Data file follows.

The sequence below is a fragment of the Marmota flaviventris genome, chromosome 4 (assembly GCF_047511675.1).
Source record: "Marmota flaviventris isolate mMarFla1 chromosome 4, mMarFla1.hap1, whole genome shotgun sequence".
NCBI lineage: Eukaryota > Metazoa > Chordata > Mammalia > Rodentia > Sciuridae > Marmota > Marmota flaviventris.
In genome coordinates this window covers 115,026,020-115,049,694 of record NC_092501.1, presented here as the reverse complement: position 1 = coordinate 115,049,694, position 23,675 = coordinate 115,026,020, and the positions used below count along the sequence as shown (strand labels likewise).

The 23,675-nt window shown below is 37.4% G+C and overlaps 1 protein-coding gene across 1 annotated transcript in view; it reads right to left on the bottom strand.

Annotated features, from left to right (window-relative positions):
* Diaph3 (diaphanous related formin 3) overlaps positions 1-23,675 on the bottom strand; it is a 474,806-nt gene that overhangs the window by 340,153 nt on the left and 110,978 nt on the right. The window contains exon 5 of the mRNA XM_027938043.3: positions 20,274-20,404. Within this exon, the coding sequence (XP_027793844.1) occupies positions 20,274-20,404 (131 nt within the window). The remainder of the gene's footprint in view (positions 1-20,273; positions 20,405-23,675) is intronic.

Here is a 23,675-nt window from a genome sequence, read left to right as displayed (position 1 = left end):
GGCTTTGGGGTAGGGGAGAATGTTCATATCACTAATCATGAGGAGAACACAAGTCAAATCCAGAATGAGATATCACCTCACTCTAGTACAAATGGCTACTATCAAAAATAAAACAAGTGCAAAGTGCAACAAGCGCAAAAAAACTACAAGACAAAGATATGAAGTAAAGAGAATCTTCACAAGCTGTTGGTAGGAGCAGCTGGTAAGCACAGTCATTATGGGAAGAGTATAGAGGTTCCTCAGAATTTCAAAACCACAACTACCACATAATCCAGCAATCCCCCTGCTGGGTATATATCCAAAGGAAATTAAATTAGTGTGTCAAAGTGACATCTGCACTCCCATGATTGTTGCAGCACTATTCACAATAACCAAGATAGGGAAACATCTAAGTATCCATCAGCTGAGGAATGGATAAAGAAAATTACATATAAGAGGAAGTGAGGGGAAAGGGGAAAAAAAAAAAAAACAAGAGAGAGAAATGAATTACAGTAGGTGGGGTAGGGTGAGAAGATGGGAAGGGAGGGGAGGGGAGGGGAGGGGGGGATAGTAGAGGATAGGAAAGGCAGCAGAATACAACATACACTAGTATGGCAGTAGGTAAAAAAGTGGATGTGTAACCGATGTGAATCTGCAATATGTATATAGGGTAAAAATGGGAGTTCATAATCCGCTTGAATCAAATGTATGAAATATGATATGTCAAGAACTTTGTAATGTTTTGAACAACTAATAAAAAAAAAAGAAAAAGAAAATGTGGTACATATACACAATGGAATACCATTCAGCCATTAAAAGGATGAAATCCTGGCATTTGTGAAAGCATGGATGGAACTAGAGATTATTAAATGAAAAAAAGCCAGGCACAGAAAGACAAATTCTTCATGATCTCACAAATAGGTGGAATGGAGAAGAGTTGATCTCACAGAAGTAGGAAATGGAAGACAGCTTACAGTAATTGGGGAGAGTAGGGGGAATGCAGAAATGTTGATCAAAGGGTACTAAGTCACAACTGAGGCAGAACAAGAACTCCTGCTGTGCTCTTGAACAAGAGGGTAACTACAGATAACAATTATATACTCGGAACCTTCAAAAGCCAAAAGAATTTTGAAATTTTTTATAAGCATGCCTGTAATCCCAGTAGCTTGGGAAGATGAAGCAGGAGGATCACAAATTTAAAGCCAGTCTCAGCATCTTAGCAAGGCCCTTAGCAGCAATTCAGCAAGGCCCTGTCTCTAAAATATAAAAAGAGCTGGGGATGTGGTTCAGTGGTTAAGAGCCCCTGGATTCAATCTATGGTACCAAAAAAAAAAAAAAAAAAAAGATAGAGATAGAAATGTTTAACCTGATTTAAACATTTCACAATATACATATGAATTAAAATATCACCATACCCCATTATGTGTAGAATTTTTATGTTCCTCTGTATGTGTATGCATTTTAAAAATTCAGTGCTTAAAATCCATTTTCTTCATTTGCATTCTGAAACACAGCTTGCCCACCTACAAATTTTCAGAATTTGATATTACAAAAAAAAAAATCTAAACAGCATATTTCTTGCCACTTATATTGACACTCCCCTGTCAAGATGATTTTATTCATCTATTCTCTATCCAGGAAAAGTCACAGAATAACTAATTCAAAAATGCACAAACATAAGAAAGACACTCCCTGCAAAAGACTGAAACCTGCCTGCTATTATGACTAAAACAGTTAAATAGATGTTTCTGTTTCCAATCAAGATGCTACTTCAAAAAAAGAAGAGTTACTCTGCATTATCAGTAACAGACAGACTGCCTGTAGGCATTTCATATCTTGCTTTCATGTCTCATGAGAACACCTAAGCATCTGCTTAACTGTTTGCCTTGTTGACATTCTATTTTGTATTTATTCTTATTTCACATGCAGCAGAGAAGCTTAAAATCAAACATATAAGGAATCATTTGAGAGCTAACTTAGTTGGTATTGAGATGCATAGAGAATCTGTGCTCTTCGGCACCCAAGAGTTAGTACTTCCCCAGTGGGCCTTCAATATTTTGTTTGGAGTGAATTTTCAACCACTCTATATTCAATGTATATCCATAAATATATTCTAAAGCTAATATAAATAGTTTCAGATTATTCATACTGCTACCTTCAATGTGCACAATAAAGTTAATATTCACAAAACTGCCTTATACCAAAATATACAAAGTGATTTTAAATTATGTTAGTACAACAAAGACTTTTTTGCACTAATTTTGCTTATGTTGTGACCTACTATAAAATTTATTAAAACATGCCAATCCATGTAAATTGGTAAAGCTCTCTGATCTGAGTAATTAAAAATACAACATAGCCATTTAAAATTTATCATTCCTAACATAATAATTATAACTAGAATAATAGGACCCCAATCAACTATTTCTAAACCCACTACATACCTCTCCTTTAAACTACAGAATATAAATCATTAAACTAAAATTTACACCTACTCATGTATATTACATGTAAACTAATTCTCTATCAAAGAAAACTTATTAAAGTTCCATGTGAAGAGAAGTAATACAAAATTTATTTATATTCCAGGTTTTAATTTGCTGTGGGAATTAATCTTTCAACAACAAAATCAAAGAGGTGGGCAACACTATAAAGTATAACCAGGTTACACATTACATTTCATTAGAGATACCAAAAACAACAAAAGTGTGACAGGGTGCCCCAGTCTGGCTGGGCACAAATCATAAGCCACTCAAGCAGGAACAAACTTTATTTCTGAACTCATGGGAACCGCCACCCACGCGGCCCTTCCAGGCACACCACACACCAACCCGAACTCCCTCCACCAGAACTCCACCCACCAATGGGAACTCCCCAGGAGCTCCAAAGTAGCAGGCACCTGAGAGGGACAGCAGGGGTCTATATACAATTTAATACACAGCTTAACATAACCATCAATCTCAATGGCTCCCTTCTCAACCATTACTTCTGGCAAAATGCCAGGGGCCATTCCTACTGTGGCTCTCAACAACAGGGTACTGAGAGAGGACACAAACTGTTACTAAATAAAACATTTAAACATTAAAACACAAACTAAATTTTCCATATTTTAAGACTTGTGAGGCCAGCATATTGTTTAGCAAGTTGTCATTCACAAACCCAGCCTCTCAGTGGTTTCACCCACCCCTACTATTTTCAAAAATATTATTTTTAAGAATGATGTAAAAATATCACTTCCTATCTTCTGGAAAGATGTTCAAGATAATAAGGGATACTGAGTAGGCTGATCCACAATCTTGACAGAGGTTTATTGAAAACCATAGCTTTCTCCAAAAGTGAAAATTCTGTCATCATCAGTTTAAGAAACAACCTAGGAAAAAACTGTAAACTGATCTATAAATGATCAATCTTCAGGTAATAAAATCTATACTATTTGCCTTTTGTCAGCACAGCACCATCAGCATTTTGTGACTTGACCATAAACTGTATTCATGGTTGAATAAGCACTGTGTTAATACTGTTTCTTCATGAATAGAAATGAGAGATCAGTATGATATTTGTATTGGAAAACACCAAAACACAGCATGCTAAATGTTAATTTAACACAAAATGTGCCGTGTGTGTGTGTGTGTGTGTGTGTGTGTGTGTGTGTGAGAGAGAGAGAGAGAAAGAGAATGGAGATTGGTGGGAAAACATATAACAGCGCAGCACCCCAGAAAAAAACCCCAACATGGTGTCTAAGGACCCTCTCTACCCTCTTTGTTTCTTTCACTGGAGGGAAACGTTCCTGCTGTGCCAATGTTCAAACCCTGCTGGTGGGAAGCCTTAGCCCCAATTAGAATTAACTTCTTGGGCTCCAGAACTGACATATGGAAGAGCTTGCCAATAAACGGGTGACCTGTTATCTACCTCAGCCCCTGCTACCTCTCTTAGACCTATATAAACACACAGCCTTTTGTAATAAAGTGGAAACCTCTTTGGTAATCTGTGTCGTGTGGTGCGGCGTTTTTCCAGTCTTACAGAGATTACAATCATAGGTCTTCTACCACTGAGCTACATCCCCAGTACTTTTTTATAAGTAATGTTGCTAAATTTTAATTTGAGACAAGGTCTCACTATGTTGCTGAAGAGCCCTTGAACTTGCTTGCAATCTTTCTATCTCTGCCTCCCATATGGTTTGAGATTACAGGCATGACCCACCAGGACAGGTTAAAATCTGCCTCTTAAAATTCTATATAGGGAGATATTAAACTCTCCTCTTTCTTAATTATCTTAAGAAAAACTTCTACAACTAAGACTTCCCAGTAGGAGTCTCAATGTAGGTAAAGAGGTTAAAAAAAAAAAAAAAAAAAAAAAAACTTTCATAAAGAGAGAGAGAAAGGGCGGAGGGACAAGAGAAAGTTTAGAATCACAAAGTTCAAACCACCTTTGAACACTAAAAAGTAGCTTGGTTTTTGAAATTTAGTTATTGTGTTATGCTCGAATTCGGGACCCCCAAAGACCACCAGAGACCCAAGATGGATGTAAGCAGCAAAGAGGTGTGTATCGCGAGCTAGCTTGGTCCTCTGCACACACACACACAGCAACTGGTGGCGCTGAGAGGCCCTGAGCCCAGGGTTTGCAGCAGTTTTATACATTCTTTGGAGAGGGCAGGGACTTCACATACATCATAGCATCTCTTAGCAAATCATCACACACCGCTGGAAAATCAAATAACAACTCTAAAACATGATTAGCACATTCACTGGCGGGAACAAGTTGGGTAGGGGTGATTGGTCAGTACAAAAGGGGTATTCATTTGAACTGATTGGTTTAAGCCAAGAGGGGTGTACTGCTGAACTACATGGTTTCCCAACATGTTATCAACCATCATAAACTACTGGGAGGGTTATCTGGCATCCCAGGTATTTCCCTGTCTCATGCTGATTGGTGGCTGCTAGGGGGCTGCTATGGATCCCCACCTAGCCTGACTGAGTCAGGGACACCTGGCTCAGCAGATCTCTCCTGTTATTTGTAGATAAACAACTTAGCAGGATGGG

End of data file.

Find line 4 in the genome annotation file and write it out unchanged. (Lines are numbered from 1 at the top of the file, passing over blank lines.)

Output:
In genome coordinates this window covers 115,026,020-115,049,694 of record NC_092501.1, presented here as the reverse complement: position 1 = coordinate 115,049,694, position 23,675 = coordinate 115,026,020, and the positions used below count along the sequence as shown (strand labels likewise).